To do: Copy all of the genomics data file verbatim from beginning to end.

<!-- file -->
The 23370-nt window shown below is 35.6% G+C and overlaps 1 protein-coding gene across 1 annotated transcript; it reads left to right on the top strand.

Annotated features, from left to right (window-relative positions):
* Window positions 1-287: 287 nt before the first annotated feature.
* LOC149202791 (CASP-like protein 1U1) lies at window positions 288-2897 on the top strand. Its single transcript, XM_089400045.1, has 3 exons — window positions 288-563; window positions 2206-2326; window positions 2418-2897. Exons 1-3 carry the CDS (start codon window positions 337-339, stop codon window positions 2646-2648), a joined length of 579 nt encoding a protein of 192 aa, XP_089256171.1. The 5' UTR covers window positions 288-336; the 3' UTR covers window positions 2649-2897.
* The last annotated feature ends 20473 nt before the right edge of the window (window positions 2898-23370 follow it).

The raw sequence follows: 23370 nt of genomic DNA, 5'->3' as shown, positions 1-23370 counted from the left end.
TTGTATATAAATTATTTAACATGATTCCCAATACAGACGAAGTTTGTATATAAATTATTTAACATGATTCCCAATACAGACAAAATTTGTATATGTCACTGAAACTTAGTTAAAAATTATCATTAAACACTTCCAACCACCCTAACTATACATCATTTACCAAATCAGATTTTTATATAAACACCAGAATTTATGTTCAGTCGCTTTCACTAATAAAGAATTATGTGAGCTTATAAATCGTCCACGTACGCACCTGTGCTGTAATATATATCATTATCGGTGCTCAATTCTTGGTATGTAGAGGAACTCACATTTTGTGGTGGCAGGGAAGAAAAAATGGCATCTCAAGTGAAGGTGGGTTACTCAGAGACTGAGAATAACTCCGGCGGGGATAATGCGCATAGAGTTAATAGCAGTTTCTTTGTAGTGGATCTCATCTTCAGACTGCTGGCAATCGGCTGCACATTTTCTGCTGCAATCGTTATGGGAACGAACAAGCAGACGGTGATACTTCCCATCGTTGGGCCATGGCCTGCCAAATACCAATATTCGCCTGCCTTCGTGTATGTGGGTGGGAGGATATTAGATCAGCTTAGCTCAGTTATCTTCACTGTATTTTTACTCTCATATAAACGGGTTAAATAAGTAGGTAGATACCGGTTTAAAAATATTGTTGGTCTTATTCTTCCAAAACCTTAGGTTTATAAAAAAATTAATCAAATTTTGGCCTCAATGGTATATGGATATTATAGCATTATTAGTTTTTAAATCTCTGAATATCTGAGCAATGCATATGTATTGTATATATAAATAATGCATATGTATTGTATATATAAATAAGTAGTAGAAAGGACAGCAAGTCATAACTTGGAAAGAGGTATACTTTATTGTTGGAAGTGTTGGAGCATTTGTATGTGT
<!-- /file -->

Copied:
The 23370-nt window shown below is 35.6% G+C and overlaps 1 protein-coding gene across 1 annotated transcript; it reads left to right on the top strand.

Annotated features, from left to right (window-relative positions):
* Window positions 1-287: 287 nt before the first annotated feature.
* LOC149202791 (CASP-like protein 1U1) lies at window positions 288-2897 on the top strand. Its single transcript, XM_089400045.1, has 3 exons — window positions 288-563; window positions 2206-2326; window positions 2418-2897. Exons 1-3 carry the CDS (start codon window positions 337-339, stop codon window positions 2646-2648), a joined length of 579 nt encoding a protein of 192 aa, XP_089256171.1. The 5' UTR covers window positions 288-336; the 3' UTR covers window positions 2649-2897.
* The last annotated feature ends 20473 nt before the right edge of the window (window positions 2898-23370 follow it).

The raw sequence follows: 23370 nt of genomic DNA, 5'->3' as shown, positions 1-23370 counted from the left end.
TTGTATATAAATTATTTAACATGATTCCCAATACAGACGAAGTTTGTATATAAATTATTTAACATGATTCCCAATACAGACAAAATTTGTATATGTCACTGAAACTTAGTTAAAAATTATCATTAAACACTTCCAACCACCCTAACTATACATCATTTACCAAATCAGATTTTTATATAAACACCAGAATTTATGTTCAGTCGCTTTCACTAATAAAGAATTATGTGAGCTTATAAATCGTCCACGTACGCACCTGTGCTGTAATATATATCATTATCGGTGCTCAATTCTTGGTATGTAGAGGAACTCACATTTTGTGGTGGCAGGGAAGAAAAAATGGCATCTCAAGTGAAGGTGGGTTACTCAGAGACTGAGAATAACTCCGGCGGGGATAATGCGCATAGAGTTAATAGCAGTTTCTTTGTAGTGGATCTCATCTTCAGACTGCTGGCAATCGGCTGCACATTTTCTGCTGCAATCGTTATGGGAACGAACAAGCAGACGGTGATACTTCCCATCGTTGGGCCATGGCCTGCCAAATACCAATATTCGCCTGCCTTCGTGTATGTGGGTGGGAGGATATTAGATCAGCTTAGCTCAGTTATCTTCACTGTATTTTTACTCTCATATAAACGGGTTAAATAAGTAGGTAGATACCGGTTTAAAAATATTGTTGGTCTTATTCTTCCAAAACCTTAGGTTTATAAAAAAATTAATCAAATTTTGGCCTCAATGGTATATGGATATTATAGCATTATTAGTTTTTAAATCTCTGAATATCTGAGCAATGCATATGTATTGTATATATAAATAATGCATATGTATTGTATATATAAATAAGTAGTAGAAAGGACAGCAAGTCATAACTTGGAAAGAGGTATACTTTATTGTTGGAAGTGTTGGAGCATTTGTATGTGT